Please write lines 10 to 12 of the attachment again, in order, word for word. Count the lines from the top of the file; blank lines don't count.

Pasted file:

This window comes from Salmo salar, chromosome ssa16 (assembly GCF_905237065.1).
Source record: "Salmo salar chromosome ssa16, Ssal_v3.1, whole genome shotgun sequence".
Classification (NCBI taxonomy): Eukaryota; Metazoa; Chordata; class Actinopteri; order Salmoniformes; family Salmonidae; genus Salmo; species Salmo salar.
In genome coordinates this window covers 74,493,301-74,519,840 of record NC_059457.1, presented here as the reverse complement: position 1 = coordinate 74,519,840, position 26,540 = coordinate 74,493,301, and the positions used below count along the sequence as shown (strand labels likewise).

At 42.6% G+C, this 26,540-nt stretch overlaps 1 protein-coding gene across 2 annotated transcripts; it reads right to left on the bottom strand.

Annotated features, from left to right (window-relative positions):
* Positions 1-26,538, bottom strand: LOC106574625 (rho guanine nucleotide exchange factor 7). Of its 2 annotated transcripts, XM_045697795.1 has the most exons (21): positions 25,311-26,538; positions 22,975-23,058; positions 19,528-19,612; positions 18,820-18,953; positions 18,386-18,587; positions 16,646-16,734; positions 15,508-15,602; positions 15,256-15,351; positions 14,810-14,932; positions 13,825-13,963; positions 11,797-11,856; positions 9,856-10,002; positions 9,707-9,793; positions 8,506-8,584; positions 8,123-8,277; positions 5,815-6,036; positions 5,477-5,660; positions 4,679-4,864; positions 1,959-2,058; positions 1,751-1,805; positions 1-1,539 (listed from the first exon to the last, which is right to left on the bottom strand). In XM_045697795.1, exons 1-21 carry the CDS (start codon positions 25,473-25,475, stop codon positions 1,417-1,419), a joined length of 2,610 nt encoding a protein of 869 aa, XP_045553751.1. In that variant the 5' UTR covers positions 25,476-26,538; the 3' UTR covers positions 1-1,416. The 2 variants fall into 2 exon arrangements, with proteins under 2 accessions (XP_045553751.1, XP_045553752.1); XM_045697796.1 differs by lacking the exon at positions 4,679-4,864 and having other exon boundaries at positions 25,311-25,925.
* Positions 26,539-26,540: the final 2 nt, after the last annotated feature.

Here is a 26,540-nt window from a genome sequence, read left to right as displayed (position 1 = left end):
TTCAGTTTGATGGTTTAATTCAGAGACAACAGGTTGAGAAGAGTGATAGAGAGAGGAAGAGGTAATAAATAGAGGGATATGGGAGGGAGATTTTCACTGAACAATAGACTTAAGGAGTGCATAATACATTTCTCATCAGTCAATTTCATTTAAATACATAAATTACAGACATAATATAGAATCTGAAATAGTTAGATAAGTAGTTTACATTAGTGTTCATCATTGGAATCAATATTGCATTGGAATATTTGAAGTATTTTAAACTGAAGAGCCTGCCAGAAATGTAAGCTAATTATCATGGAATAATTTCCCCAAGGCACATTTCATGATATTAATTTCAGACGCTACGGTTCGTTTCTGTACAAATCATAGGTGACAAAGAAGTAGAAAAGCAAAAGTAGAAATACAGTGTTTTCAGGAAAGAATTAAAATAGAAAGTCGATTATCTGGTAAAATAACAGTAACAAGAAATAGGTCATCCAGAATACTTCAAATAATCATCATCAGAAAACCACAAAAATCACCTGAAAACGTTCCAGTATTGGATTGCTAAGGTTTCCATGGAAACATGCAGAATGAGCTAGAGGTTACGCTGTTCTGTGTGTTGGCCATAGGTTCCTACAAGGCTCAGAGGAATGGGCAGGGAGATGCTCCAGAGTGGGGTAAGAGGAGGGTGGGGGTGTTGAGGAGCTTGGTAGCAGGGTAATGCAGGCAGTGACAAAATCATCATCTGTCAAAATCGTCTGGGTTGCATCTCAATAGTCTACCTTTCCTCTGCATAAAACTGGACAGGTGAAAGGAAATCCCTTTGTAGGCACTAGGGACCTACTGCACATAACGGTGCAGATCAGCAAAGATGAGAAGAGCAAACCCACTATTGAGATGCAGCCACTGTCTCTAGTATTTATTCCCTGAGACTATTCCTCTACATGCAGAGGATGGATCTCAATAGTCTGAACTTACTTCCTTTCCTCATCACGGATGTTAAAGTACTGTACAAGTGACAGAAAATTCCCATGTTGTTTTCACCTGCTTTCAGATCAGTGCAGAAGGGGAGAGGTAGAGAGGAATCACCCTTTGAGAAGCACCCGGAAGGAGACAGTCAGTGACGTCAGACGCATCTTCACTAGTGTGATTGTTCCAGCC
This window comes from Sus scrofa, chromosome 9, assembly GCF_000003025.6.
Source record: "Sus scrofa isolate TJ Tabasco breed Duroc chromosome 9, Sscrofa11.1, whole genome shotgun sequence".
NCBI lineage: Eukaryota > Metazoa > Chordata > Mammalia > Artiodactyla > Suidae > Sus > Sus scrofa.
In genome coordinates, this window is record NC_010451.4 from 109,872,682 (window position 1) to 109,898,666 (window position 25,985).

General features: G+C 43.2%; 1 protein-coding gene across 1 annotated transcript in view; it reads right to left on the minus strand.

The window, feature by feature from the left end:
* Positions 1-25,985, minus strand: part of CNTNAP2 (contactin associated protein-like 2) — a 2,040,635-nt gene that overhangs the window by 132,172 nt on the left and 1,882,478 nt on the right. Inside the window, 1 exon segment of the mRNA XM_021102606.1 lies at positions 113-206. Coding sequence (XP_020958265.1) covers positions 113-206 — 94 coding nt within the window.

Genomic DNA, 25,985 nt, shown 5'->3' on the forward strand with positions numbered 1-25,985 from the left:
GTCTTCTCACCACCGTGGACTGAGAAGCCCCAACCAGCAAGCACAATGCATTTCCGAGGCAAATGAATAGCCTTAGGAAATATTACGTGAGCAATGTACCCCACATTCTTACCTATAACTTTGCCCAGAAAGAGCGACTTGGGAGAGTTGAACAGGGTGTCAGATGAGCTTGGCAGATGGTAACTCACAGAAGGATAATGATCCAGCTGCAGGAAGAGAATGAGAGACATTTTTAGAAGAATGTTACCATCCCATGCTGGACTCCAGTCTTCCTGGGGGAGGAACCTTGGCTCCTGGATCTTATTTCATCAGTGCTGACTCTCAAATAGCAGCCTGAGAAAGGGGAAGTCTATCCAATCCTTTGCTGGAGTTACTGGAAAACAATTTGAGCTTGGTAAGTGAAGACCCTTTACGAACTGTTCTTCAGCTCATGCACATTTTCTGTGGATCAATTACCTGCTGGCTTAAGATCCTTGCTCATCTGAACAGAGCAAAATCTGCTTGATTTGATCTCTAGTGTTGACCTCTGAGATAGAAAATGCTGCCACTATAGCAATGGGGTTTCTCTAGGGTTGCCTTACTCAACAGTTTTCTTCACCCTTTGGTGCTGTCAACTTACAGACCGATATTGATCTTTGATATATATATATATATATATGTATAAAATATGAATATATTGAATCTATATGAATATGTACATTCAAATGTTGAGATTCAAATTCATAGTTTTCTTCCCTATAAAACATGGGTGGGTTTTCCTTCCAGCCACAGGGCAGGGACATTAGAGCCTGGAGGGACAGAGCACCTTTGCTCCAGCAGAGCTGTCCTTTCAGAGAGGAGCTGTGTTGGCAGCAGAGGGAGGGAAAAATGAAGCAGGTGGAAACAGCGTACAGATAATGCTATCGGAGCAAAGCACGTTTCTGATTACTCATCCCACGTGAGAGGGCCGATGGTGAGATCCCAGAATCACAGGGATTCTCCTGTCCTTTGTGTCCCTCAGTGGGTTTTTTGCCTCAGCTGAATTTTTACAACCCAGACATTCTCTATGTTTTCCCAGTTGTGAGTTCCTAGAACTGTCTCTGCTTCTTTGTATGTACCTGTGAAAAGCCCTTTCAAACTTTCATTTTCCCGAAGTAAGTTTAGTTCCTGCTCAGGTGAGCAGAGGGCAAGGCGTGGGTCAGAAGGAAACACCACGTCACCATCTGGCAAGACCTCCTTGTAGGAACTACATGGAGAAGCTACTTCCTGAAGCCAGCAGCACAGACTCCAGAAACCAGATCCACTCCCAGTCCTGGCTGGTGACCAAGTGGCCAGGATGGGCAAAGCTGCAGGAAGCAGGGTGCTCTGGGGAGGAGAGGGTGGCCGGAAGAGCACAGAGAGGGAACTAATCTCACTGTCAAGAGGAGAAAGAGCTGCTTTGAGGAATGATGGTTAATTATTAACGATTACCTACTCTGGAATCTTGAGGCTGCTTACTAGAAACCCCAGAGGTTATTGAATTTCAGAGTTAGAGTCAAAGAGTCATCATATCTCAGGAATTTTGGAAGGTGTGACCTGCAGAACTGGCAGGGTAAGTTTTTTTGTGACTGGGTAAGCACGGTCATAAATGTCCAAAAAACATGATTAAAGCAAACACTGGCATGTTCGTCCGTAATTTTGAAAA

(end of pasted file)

TTCAGTTTGATGGTTTAATTCAGAGACAACAGGTTGAGAAGAGTGATAGAGAGAGGAAGAGGTAATAAATAGAGGGATATGGGAGGGAGATTTTCACTGAACAATAGACTTAAGGAGTGCATAATACATTTCTCATCAGTCAATTTCATTTAAATACATAAATTACAGACATAATATAGAATCTGAAATAGTTAGATAAGTAGTTTACATTAGTGTTCATCATTGGAATCAATATTGCATTGGAATATTTGAAGTATTTTAAACTGAAGAGCCTGCCAGAAATGTAAGCTAATTATCATGGAATAATTTCCCCAAGGCACATTTCATGATATTAATTTCAGACGCTACGGTTCGTTTCTGTACAAATCATAGGTGACAAAGAAGTAGAAAAGCAAAAGTAGAAATACAGTGTTTTCAGGAAAGAATTAAAATAGAAAGTCGATTATCTGGTAAAATAACAGTAACAAGAAATAGGTCATCCAGAATACTTCAAATAATCATCATCAGAAAACCACAAAAATCACCTGAAAACGTTCCAGTATTGGATTGCTAAGGTTTCCATGGAAACATGCAGAATGAGCTAGAGGTTACGCTGTTCTGTGTGTTGGCCATAGGTTCCTACAAGGCTCAGAGGAATGGGCAGGGAGATGCTCCAGAGTGGGGTAAGAGGAGGGTGGGGGTGTTGAGGAGCTTGGTAGCAGGGTAATGCAGGCAGTGACAAAATCATCATCTGTCAAAATCGTCTGGGTTGCATCTCAATAGTCTACCTTTCCTCTGCATAAAACTGGACAGGTGAAAGGAAATCCCTTTGTAGGCACTAGGGACCTACTGCACATAACGGTGCAGATCAGCAAAGATGAGAAGAGCAAACCCACTATTGAGATGCAGCCACTGTCTCTAGTATTTATTCCCTGAGACTATTCCTCTACATGCAGAGGATGGATCTCAATAGTCTGAACTTACTTCCTTTCCTCATCACGGATGTTAAAGTACTGTACAAGTGACAGAAAATTCCCATGTTGTTTTCACCTGCTTTCAGATCAGTGCAGAAGGGGAGAGGTAGAGAGGAATCACCCTTTGAGAAGCACCCGGAAGGAGACAGTCAGTGACGTCAGACGCATCTTCACTAGTGTGATTGTTCCAGCC
This window comes from Sus scrofa, chromosome 9, assembly GCF_000003025.6.
Source record: "Sus scrofa isolate TJ Tabasco breed Duroc chromosome 9, Sscrofa11.1, whole genome shotgun sequence".